Buy local – before it goes global
Next time you’re shopping for something to cover plaster blisters on the wall consider contemporary Indonesian art.
Prints of stallions pounding through the surf (much beloved by a certain class of businessman) and the inevitable pale-skinned nymphs cheerfully harvesting rice under a furnace sun may be risk-free choices because they’re everywhere.
To really stand out take a look at where the young palettes are pointing.
Like Nugroho Wijayatmo, whose powerful and enigmatic portraits of women’s faces will attract more attention than any clichéd picture of a pool of colorful koi.
Diligently enquiry is needed to find his work. Try Singapore, then Taiwan, even Europe. If that’s too difficult, seek a simple furniture-free house down a gang on the outskirts of Yogya, narrower than a cab.
Not that many try because few know where he lives and works, or, sadly, care.
”Indonesians find it difficult to interpret paintings,” Nugroho said. “Overseas it’s easier to value and appreciate art. One reason is because it’s not a topic taught in our schools.
“I’ve had few exhibitions in Indonesia, though one in Jakarta next year is being planned. There are so many good artists here (in Yogya) but they are not getting the publicity. My agents are all overseas.”
Originally from Bengkulu in Sumatra, Nugroho’s early life mirrored that of so many creative young people battling common perceptions that archipelagic artists may not starve in garrets, but they’re likely to go hungry in a bamboo shack.
His mother taught Indonesian, his father was a public servant; their son didn’t want to his Dad into uniformed oblivion or become a lawyer or doctor. Status and money were not the issue.
“I just wanted to draw,” he said. “So did my father who used to copy images from diorama of Indonesian revolutionaries defeating Dutch colonialists. I was more interested in features, emotions and character.”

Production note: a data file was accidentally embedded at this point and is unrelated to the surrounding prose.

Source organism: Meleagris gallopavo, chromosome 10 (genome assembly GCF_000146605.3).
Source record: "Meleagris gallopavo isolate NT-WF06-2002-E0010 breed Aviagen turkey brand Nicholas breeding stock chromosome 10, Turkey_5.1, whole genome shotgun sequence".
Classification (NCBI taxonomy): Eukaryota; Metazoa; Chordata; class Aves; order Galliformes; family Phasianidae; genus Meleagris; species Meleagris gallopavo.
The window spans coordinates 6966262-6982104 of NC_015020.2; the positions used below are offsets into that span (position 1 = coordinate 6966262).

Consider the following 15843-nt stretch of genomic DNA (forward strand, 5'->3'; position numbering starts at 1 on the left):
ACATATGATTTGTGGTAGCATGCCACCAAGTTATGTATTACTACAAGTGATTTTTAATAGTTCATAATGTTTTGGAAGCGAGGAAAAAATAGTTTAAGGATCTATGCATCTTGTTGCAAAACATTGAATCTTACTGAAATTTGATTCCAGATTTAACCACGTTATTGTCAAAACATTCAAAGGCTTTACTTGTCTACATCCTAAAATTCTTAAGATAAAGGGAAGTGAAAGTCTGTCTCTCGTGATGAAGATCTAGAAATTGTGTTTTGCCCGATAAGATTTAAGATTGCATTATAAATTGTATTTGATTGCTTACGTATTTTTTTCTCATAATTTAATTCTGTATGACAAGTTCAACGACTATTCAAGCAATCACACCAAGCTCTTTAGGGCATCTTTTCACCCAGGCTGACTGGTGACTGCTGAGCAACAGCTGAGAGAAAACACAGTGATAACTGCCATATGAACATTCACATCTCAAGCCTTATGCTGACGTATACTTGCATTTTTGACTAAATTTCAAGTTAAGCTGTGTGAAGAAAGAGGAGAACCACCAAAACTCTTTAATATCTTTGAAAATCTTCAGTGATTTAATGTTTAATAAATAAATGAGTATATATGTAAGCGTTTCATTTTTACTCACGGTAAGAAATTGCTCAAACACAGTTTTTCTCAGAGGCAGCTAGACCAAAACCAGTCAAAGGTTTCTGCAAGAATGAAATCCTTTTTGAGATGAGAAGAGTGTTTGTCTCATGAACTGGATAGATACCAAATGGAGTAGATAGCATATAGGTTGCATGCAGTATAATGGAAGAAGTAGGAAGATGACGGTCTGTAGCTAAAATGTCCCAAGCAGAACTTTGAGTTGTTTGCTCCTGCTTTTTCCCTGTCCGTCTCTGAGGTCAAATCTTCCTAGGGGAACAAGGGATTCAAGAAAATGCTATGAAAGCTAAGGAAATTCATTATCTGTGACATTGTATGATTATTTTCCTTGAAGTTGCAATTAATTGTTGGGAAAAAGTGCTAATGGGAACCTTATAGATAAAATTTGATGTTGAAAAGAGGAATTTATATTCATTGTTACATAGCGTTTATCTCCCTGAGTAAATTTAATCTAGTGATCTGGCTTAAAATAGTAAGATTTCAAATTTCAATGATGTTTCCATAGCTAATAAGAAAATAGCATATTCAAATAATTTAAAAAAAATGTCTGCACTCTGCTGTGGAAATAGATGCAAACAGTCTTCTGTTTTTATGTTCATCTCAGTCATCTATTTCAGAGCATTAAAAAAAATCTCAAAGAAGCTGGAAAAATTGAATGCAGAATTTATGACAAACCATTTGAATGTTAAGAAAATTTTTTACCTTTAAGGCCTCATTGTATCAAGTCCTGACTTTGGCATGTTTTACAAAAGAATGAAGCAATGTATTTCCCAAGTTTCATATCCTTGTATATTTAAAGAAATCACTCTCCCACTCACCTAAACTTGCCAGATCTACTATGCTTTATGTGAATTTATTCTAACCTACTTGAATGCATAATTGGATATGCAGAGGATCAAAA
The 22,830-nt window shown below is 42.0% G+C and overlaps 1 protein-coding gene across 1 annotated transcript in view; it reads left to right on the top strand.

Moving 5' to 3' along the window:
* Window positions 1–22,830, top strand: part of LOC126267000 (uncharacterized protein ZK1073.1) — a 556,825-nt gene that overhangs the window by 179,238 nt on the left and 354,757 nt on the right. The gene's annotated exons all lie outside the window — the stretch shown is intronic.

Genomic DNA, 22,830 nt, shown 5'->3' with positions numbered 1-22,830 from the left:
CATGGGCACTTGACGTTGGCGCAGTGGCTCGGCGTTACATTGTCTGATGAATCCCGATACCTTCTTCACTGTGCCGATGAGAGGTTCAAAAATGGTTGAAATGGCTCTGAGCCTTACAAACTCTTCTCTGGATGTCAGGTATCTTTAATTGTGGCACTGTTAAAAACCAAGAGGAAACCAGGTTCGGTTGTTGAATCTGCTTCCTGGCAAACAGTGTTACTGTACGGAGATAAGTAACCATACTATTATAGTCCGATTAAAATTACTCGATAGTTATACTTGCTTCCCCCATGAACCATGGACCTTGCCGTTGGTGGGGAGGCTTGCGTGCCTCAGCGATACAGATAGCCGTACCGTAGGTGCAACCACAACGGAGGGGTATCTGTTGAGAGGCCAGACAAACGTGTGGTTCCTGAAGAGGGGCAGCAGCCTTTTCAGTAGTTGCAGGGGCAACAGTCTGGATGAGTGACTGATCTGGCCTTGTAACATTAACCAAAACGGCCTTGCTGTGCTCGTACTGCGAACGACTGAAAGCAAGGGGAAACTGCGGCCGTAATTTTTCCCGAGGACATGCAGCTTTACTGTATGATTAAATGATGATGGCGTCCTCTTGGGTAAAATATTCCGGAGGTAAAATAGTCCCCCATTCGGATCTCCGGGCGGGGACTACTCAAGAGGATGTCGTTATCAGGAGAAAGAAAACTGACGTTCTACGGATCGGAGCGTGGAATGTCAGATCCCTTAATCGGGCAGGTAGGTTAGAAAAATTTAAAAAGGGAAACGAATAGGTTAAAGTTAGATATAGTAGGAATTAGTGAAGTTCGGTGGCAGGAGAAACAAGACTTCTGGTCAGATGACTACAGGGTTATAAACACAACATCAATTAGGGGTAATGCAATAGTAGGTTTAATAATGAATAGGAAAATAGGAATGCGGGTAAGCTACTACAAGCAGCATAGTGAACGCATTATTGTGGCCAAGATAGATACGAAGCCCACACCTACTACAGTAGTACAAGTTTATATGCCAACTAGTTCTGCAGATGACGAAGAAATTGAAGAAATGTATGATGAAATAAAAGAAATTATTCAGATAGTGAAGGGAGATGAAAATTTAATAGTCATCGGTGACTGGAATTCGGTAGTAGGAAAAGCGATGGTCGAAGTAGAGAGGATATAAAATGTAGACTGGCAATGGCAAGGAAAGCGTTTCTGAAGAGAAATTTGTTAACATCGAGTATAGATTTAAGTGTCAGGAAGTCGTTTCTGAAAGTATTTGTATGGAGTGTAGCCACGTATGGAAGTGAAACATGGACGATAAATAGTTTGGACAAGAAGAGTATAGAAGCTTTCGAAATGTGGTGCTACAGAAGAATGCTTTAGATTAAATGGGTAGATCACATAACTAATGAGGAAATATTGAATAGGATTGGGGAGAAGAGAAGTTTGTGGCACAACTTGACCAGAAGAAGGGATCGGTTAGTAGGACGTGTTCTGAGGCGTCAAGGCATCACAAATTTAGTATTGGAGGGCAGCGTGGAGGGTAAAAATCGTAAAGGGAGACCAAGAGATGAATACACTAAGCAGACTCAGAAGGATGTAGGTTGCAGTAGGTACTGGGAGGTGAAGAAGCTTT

In 1999, aged 19 and alone, he moved to Yogya with a bag full of his self-taught art. It took only two examinations of the lad and his portfolio by the admissions committee of the prestigious Institut Seni Indonesia (ISI) (Indonesian Institute of Fine Arts) to be convinced the man had the spark that might ignite.
Most candidates undergo five tough trials to test their worth.
“At that time it was very difficult to get into ISI,” he said. “My work was mainly still life and sketches. In class I was inspired by my teacher, Edi Sunaryo.
“I discovered artists like Salavor Dali (the surrealist Spanish artist) and the poetry of Chairil Anwar.” A large portrait of Dali by Nugroho has just been sold to a Singapore couple where it dominates their flat.
Anwar was a prominent and prolific writer of Generation 1945. His work stressed individualism and was often bleak.
Yet these influences aren’t apparent in Nugroho’s work where inquiry trumps anger. It’s exploratory and analytical, inviting rather than confronting, more like the work of another unlikely hero - the 19th Century Pre-Raphaelite English painter of wistful women, John William Waterhouse. He also featured large canvases.